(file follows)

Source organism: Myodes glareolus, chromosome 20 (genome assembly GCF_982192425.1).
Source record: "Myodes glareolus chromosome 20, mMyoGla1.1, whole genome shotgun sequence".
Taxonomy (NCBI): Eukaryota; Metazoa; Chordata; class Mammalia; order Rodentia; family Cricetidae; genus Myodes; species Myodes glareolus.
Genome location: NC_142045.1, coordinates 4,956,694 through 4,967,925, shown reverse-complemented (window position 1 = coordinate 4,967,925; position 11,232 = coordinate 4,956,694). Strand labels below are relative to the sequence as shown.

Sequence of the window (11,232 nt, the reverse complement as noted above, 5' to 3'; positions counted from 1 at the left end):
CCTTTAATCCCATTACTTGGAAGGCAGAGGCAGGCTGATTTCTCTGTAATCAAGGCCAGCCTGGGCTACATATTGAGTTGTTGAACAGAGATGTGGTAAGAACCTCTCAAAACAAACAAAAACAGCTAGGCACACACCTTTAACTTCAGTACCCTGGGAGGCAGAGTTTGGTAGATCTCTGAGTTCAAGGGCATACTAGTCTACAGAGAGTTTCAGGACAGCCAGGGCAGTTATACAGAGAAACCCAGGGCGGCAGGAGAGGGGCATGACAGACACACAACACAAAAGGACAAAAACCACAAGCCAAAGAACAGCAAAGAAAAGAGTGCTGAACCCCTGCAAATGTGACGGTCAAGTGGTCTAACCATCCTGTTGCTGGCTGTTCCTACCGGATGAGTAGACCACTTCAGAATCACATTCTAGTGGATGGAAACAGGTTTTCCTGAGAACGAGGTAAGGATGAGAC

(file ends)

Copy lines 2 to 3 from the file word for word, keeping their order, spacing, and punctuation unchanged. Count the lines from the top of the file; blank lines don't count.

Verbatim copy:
Source record: "Myodes glareolus chromosome 20, mMyoGla1.1, whole genome shotgun sequence".
Taxonomy (NCBI): Eukaryota; Metazoa; Chordata; class Mammalia; order Rodentia; family Cricetidae; genus Myodes; species Myodes glareolus.